Mushrooms as a main dish is surprising for most of my clients. I find mushrooms create a strong impression with people, they either love ’em or hate ’em. metabolic balanceⓇ considers mushrooms an important protein and they are included on most meal plans. Studies have found that mushrooms are important in maintaining good health:
- Mushrooms, when substituted for meat, can help us to lose weight.
- Mushrooms can help increase Vitamin D levels.
- Mushrooms can help build our immune systems.
When I consult with clients about mushrooms, I find that it is more of an unfamiliarity with these friendly fungi rather then an out right dislike. Understanding the selection, handling, and cooking of mushrooms can change one’s perspective. Here are some helpful tips.
- Select shiitake and portobello mushrooms that have a firm, smooth texture. Organic is best.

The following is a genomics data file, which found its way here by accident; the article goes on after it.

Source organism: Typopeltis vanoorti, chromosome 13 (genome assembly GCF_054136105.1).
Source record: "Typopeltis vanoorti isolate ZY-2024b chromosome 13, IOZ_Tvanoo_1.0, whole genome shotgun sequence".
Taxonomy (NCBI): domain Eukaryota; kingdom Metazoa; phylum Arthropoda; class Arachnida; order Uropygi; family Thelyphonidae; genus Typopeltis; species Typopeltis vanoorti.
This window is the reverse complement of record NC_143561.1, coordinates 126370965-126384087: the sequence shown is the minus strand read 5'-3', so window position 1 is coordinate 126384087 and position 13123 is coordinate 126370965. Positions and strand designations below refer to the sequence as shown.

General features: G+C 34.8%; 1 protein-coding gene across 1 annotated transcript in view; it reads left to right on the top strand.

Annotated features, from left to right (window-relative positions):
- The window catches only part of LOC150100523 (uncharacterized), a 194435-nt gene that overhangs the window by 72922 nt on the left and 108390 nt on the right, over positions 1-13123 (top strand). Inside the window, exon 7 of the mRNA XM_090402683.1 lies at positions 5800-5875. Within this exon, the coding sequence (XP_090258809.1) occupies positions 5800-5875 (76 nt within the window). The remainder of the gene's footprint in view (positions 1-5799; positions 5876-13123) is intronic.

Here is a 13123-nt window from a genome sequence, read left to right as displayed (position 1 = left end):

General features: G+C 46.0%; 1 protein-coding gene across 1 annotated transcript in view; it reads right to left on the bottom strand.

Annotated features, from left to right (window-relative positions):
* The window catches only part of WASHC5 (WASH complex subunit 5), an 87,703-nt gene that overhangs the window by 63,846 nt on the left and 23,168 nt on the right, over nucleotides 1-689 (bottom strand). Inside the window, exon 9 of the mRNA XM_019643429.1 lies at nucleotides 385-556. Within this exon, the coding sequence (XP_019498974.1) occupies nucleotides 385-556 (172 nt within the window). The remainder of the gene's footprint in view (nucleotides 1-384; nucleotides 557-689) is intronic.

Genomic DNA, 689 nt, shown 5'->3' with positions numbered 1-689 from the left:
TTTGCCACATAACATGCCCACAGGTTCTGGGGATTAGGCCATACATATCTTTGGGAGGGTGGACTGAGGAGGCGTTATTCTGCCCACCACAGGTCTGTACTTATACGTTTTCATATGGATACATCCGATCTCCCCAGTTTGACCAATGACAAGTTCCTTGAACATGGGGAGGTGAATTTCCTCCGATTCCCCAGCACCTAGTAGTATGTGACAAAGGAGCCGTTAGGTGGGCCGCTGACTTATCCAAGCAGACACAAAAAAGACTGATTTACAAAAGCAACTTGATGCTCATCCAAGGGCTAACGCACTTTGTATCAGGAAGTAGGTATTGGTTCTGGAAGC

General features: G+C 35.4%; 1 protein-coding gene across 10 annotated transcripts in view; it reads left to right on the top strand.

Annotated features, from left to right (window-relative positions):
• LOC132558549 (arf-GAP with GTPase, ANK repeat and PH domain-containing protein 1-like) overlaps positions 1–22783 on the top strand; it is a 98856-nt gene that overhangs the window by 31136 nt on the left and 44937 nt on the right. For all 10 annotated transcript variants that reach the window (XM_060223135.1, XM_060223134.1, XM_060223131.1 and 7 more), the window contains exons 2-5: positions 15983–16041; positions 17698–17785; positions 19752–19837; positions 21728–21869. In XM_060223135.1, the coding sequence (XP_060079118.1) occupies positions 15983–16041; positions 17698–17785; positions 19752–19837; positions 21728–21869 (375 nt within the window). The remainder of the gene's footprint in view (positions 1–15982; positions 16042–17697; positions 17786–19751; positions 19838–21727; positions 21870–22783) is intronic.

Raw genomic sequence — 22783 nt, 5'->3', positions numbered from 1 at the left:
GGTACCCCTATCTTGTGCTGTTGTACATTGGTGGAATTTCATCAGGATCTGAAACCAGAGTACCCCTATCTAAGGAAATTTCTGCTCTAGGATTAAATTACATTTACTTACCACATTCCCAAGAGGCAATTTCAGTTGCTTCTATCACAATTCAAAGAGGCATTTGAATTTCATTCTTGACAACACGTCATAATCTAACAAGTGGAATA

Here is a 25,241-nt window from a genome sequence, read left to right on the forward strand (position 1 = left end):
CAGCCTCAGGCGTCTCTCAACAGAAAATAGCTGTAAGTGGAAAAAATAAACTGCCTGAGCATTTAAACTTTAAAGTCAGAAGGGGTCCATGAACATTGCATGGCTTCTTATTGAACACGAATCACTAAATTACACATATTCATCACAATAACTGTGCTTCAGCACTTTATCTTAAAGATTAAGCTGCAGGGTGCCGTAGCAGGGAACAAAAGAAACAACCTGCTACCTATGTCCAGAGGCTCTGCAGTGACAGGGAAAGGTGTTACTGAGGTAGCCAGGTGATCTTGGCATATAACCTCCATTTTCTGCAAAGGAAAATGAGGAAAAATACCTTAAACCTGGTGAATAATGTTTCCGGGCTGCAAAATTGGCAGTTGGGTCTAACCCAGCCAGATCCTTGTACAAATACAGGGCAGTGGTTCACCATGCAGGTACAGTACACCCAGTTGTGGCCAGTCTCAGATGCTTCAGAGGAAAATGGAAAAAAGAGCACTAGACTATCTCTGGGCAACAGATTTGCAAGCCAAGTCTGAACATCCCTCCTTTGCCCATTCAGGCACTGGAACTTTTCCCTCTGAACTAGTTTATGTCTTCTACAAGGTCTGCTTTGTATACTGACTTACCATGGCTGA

- Remove the original packaging and store mushrooms loosely in a paper bag with a damp cloth around them.
- When you are ready to cook, rinse mushrooms and gently wipe the dirt off. Cut off the dried or woody parts of the stems. Slice according to preference.
- I like mushrooms that have been sauteed in oil until they are very soft and begin to crisp on the edges. (Use water or broth instead of oil for those in the metabolic balance Strict Phase 2.)
- If you aren’t accustomed to the flavor or texture of mushrooms, saute them in water and puree to make a broth. Add a serving of vegetables. Top off with your favorite herbs for a delicious soup.
Photo credits: Myra Nissen